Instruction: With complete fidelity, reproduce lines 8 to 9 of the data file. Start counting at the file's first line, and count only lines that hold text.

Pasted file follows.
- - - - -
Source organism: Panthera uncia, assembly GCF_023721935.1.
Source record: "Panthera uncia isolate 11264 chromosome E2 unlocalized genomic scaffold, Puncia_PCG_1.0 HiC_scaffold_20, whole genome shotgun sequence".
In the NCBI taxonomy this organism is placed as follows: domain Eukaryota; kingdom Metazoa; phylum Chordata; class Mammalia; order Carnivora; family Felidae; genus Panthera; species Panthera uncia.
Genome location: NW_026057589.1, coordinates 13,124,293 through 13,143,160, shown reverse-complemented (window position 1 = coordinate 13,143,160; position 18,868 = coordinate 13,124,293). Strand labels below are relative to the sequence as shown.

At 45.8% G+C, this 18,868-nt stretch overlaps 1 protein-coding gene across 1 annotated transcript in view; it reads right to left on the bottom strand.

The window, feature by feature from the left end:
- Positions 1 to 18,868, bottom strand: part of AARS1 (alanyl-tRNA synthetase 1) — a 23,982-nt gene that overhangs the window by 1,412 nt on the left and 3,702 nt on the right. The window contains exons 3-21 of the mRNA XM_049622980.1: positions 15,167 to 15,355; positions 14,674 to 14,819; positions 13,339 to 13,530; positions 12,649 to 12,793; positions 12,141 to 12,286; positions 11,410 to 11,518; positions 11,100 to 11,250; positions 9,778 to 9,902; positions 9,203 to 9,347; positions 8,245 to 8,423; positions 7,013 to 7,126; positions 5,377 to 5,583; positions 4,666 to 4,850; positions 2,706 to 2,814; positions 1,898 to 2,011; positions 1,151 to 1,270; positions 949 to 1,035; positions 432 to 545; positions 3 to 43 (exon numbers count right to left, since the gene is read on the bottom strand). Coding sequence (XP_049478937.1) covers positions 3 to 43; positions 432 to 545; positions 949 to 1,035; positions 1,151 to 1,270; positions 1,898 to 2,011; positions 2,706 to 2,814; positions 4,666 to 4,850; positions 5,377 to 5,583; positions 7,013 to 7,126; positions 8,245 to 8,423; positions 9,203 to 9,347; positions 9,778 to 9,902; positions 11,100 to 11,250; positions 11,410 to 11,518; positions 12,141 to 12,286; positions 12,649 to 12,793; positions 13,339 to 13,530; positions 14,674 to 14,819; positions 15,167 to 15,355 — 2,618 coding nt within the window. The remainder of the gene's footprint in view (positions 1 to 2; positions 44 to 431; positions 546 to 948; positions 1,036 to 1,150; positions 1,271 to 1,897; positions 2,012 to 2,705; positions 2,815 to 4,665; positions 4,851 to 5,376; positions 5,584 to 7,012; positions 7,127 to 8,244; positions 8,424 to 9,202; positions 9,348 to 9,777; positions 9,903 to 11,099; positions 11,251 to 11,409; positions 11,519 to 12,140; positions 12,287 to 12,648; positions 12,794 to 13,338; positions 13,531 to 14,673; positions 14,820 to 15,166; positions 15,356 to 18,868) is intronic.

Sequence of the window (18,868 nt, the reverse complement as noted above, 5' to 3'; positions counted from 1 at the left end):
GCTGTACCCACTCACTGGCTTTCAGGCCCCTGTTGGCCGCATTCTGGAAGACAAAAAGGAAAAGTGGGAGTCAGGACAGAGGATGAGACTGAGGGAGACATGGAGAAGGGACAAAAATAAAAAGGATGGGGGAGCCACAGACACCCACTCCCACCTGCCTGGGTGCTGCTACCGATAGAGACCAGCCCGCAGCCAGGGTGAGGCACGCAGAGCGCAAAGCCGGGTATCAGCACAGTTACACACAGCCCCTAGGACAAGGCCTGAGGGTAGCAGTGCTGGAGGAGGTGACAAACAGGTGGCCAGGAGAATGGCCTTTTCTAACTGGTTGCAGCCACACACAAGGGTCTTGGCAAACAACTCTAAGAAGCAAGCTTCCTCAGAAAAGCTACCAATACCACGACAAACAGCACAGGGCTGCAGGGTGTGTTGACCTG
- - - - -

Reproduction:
Sequence of the window (18,868 nt, the reverse complement as noted above, 5' to 3'; positions counted from 1 at the left end):
GCTGTACCCACTCACTGGCTTTCAGGCCCCTGTTGGCCGCATTCTGGAAGACAAAAAGGAAAAGTGGGAGTCAGGACAGAGGATGAGACTGAGGGAGACATGGAGAAGGGACAAAAATAAAAAGGATGGGGGAGCCACAGACACCCACTCCCACCTGCCTGGGTGCTGCTACCGATAGAGACCAGCCCGCAGCCAGGGTGAGGCACGCAGAGCGCAAAGCCGGGTATCAGCACAGTTACACACAGCCCCTAGGACAAGGCCTGAGGGTAGCAGTGCTGGAGGAGGTGACAAACAGGTGGCCAGGAGAATGGCCTTTTCTAACTGGTTGCAGCCACACACAAGGGTCTTGGCAAACAACTCTAAGAAGCAAGCTTCCTCAGAAAAGCTACCAATACCACGACAAACAGCACAGGGCTGCAGGGTGTGTTGACCTG